Have you forgotten about, or have your ever even seen, the giant sculpture jewel of Princeton’s campus, the Richard Serra sculpture? Two New York Times articles in the past two days made me want to go back and ‘walk’ the tunnel again. On May 12 Ken Johnson dubbed Serra the “greatest living sculptor of Minimalist abstraction” and suggested that to view Serra’s work currently at the Gagosian Gallery was “an engulfing experience…Moving through the construction, you become acutely attuned to sight, touch and sound and to your own being in time and space. Consciousness itself becomes an object of consciousness.” Today’s article on San Francisco’s MoMA features a Jason Henry photo (above) of the Serra sculpture at the museum’s entrance.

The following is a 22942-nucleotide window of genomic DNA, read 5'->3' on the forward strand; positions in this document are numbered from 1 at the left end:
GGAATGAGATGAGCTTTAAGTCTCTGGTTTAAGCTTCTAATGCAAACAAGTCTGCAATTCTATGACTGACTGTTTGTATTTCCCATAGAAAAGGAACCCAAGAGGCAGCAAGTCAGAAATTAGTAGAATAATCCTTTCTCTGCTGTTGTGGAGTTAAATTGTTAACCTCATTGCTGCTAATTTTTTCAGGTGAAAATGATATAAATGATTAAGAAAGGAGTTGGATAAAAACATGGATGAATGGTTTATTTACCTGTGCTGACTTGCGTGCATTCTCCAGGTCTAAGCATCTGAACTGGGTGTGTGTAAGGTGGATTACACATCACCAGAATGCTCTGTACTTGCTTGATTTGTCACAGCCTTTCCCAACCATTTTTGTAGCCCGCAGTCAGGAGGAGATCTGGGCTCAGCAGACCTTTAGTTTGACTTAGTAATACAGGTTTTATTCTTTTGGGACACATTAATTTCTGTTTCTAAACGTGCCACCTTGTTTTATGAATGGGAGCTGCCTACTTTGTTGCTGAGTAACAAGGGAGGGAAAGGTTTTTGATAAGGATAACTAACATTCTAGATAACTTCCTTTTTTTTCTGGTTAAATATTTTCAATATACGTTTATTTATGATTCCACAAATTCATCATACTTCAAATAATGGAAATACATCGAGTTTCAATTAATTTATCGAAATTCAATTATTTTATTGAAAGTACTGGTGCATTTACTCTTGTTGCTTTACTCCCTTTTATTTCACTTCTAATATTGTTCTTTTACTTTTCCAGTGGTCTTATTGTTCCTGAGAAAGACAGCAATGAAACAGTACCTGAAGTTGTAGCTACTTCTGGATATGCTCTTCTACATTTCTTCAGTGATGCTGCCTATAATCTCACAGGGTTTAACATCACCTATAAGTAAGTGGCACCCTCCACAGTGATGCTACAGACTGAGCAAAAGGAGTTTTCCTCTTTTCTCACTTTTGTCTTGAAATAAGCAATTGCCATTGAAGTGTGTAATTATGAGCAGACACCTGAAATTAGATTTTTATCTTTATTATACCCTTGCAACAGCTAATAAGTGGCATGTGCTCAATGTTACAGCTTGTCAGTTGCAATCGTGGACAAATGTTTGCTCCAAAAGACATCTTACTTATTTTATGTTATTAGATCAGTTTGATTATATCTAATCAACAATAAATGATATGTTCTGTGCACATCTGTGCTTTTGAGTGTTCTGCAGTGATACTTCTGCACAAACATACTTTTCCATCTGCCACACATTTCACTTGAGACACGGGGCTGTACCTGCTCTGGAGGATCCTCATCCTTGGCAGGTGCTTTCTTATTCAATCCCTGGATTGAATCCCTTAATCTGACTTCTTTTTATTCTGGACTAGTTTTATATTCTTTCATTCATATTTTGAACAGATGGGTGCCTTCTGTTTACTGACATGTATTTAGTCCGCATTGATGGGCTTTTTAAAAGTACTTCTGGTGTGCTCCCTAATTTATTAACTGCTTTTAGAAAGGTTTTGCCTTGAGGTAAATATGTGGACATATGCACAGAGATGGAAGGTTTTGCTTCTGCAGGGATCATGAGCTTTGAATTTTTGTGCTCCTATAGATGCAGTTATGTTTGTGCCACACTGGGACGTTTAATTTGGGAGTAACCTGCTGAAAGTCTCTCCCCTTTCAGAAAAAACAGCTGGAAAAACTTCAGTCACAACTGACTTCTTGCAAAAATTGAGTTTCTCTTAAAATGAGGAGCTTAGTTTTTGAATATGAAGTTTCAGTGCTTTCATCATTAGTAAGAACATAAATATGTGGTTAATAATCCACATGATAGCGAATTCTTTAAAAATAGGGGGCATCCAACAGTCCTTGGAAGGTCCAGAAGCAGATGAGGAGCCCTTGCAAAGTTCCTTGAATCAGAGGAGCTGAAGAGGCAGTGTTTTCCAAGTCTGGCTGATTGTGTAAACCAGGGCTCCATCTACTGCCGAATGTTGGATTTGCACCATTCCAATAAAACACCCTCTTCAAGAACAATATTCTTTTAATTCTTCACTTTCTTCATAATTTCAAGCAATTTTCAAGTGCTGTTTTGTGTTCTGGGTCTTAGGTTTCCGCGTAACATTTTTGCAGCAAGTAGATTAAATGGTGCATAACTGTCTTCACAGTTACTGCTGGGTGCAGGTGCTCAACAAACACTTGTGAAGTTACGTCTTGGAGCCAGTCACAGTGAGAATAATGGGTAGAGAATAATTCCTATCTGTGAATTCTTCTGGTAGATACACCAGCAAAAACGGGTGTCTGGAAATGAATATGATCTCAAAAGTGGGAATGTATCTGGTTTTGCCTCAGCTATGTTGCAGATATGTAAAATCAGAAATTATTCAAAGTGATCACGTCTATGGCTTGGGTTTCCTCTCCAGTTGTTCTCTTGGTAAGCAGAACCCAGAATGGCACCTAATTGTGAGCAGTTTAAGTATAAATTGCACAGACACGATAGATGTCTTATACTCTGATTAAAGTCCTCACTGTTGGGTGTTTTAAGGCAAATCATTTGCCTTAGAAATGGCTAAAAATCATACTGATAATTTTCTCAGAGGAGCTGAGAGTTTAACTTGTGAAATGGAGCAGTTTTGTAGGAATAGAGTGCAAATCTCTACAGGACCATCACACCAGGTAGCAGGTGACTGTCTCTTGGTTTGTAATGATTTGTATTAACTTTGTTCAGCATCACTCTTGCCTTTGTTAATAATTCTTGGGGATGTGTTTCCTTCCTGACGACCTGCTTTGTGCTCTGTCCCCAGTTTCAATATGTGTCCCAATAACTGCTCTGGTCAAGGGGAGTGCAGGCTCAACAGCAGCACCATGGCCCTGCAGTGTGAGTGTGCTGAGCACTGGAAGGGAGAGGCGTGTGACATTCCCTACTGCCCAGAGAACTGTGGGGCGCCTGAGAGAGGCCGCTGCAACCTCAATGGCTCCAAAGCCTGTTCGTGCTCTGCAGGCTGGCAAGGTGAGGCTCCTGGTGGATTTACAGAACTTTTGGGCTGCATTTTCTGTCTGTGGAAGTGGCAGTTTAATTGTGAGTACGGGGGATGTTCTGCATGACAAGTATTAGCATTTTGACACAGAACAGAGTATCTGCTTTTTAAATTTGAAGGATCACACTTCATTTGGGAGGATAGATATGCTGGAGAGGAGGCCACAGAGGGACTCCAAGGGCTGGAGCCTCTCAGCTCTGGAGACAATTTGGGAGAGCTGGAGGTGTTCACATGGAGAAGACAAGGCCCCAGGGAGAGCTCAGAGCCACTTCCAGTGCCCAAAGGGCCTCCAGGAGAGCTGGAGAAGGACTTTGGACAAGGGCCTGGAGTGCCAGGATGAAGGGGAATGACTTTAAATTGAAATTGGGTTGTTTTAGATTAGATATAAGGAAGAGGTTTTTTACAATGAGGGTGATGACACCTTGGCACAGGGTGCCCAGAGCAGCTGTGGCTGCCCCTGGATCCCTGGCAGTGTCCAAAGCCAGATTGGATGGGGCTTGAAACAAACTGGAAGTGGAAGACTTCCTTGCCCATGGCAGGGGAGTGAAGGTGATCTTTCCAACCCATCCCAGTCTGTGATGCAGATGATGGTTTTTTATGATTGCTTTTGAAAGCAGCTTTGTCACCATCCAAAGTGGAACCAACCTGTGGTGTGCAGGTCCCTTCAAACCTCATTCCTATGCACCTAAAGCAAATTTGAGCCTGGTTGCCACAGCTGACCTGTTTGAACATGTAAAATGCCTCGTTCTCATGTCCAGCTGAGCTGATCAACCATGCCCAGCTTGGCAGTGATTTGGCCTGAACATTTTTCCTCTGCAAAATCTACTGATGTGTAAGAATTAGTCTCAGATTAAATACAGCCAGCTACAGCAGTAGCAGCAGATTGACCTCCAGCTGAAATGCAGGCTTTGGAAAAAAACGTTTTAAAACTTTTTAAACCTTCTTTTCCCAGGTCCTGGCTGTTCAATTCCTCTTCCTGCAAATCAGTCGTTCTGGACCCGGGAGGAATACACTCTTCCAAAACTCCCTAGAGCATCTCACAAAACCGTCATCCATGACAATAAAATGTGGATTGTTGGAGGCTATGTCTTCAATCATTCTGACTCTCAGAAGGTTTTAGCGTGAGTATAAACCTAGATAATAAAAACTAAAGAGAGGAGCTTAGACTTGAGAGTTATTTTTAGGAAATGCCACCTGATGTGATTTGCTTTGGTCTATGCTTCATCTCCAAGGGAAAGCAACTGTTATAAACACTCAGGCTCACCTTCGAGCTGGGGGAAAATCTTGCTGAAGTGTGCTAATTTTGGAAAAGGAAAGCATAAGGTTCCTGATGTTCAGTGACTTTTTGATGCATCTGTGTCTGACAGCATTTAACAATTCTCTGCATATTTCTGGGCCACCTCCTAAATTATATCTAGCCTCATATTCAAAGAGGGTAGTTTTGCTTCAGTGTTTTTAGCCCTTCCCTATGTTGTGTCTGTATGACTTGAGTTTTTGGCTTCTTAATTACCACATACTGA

Serra’s 2010 sculpture, behind the Lewis Library (my photo above), is known as “The Fox and the Hedgehog.” As described on the campus web page, Industrial yet sensual, this massive sculpture invites visitors to walk through its steel curves in order to experience art, space, and environment in a physical way. The title, taken from an Isaiah Berlin essay on Tolstoy, quotes the Greek poet Archilochus: “The fox knows many things, but the hedgehog knows one great thing.” Serra extends this proposition as a question to students—will you be a fox or a hedgehog?
I am not a minimalist. Anyone who has been in my house knows that. But I like to feast my eyes on uncluttered space and put my body between the comforting metal walls of the Serra sculpture. If you haven’t tried it — do, and you can decide if you want to be the Fox or the Hedgehog. For me, that decision has already been made.